The Bauhaus was a German college of architecture, art, and design, which existed in three forms from 1919–1933.

The Bauhaus was founded in 1919 by Walter Gropius in Weimar, joining to previous art and handcraft schools together. Named Das staatliche Bauhaus in Weimar, the school's political direction was radically socialist and revolutionary communist. This so angered the nationalist city government (see German Nationalism) that they cut the school's budget in 1923, ironically just after the school had mounted a successful exhibition of international renown.

Invited by the major of Dessau, Gropius moved the school to that city. Renamed the Bauhaus Dessau: Hochschule für Gestaltung, the school entered its second phase. Housed inside the famous Bauhaus building, which was designed by Gropius and is still visible today, the school became decidedly "modern," as opposed to expressionist. Gropius still had political trouble in Dessau, however. Despite hiding his own socialist sentiments, he was neither able to cool his own student's radical attitudes nor convince the city government that these were harmless. To save the school, Gropius resigned under pressure in 1928.

Hannes Meyer replaced him. Meyer was a real communist, from Switzerland. He did not improve the situation for the school. Now faced to be doomed by history, as the city governments officers became increasing National Socialist (Nazi party members), the school tried another switch, bringing in the apolitical Ludwig Mies van der Rohe from Berlin.

Mies van der Rohe (hereafter "Mies"), from 1930 onward the head of the school, was piloting a sinking ship. He had to convince the city government that his school was not political (political meant, in this case, socialist/communist). He had a difficult time. Aside from the high number of socialist activities, the school's population was between 10 and 50 percent foreign. In these days, the word "foreign" was virtually synonymous with "communist."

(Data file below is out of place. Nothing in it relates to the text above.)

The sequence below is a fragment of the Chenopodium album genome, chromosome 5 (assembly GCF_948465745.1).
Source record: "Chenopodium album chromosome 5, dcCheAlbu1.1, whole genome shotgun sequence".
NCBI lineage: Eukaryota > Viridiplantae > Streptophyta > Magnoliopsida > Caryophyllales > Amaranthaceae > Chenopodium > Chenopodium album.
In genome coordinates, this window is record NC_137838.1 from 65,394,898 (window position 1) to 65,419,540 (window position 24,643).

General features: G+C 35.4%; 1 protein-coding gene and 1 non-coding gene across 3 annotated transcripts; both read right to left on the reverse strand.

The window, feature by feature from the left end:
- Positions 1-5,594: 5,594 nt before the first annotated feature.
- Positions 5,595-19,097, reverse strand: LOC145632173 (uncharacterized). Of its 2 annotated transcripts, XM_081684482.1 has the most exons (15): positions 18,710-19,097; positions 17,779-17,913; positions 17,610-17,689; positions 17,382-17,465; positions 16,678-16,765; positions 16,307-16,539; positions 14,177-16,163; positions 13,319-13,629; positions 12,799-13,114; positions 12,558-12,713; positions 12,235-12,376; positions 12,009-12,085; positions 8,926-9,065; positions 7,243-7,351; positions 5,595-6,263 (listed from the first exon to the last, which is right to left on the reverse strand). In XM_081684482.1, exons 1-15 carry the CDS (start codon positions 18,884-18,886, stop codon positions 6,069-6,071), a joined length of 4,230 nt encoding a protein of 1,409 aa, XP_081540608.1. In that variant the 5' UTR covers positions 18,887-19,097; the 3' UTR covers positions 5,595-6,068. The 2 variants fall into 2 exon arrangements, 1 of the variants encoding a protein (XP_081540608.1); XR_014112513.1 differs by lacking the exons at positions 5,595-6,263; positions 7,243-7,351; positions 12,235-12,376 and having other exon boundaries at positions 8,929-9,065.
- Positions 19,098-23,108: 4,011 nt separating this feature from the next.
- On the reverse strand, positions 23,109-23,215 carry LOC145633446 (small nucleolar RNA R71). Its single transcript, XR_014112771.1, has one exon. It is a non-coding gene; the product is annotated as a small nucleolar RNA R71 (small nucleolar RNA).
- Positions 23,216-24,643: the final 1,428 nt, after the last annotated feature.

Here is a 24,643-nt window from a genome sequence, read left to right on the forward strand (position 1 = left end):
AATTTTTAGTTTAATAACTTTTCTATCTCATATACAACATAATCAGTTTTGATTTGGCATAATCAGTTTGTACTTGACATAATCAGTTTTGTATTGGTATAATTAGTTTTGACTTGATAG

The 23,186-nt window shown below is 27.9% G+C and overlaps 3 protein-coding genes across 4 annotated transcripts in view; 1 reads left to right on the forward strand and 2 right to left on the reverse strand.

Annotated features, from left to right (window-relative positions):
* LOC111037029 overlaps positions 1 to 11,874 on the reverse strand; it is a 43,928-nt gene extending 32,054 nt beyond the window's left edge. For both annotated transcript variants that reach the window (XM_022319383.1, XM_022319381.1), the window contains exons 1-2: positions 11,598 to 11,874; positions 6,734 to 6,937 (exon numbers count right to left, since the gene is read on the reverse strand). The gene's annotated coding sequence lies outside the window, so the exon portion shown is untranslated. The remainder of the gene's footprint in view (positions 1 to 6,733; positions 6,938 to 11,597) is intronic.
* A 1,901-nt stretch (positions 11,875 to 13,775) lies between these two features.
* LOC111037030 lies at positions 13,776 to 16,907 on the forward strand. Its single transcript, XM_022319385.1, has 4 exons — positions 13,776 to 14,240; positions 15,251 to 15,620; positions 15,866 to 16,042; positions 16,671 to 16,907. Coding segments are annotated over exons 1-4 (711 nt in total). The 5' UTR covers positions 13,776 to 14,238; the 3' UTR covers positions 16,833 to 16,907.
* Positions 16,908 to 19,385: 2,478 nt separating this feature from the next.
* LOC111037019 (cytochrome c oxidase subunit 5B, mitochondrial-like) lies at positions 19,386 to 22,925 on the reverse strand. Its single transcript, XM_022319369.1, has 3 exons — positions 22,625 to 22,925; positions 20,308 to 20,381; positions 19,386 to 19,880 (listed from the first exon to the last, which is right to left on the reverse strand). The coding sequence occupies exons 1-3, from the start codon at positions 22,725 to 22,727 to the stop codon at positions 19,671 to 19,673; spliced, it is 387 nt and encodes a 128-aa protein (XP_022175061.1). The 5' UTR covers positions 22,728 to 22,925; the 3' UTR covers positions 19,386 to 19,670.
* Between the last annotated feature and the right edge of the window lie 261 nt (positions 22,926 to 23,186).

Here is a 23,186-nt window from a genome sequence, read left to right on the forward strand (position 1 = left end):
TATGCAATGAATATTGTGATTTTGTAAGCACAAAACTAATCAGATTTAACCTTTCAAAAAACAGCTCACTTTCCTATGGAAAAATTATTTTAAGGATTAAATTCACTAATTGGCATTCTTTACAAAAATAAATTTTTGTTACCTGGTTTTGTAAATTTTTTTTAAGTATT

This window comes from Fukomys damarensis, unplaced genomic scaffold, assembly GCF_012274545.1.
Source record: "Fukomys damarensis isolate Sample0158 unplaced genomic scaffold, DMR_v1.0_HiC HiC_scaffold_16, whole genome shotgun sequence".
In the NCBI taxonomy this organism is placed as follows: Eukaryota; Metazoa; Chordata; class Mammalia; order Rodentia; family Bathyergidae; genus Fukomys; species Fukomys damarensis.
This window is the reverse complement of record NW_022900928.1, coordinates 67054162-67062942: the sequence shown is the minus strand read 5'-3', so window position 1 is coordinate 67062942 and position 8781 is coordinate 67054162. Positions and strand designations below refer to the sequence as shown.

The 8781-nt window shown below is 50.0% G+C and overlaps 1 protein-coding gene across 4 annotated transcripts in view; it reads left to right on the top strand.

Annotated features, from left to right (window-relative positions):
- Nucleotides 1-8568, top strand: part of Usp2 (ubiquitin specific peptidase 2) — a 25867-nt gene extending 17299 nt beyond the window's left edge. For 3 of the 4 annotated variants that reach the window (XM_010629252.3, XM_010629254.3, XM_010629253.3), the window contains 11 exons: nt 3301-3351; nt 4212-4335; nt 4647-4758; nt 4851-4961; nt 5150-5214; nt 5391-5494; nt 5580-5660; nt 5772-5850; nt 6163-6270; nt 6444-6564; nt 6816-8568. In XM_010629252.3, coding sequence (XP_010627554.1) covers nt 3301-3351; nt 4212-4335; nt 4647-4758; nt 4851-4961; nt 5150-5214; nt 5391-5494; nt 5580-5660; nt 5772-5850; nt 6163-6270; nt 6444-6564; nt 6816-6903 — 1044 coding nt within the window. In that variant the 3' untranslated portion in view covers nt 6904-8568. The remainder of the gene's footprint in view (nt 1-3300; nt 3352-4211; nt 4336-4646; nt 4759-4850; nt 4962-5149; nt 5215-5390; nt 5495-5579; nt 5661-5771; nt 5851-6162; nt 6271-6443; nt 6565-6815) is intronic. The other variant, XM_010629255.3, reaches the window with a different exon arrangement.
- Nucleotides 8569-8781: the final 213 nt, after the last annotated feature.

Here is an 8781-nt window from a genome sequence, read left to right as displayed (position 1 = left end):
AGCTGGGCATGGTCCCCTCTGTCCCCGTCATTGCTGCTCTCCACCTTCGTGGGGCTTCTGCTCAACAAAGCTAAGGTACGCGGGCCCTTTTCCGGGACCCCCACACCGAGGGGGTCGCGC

In a last ditch effort, Mies expelled the entire student body, and readmitted select students after a personal political interview. This only drove the political organization underground, and couldn't help the situation anyway, as the now ascendent Nazis were bent on closing the school.

The city government dissolved the college in 1932. Mies transfered his camp to Berlin, opening up a private school for architecture in Berlin, 1933, named the Bauhaus Berlin. The school entered its third and last phase.

On January 31, Adolf Hitler was named chancellor of Germany by President Hindenberg. In March, the Gestapo raided the school's Berlin campus, causing it to be shut down permanently.

The Bauhaus had collected an astounding collection of professors (called Masters in an effort to be more egalitarian), which included: Johannes Itten, Paul Klee, Wassily Kandinsky, MArianne Brant, Marcel Breuer, Lyonel Feininger, Oskar Schlemmer, Lazlo Moholy-Nagy, Theo van Doesburg, Joost Schmidt, Herbert Bayer, and Josef Albers. About 10 percent of the Bauhaus student body had come from the United States or Great Britain.

Despite having created a myriad of avant garde typography, typography, type design, advertising, and printing were not key elements of the Bauhaus curriculum. The greatest typographic innovations of Weimar Republic Germany were all created at other schools, i.e., those in Leipzig, Offenbach, Stuttgart, and Munich.

Many tried afterward to claim a piece of the Bauhaus legacy. A great number of masters emigrated to the US (some under enormous duress, some not). Moholy-Nagy founded The New Bauhaus in 1937 in Chicago. This was viewed as a usurpation by Mies, who came to IIT in Chicago around the same time. In the 1940s, IIT absorbed the school.

In the 1950s, the Hochschule fuer Gestaltung Ulm was founded in Ulm by Max Bill. Many former Bauhaus students and teachers were involved. The state closed the hfg down in 1968, in part because—like the Bauhaus before it—it was too foreign (almost 50% foreign enrollment).

Today there is a Bauhaus Universitaet Weimar in the old school buildings in Weimar. In Dessau, the state design school (the Hochschule Anhalt) uses part of the famous Gropius building. The rest is a museum and private graduate school for urban planning. Lastly, there is a Bauhaus Museum in Berlin, built in the 1970s based on plans drawn by Gropius.

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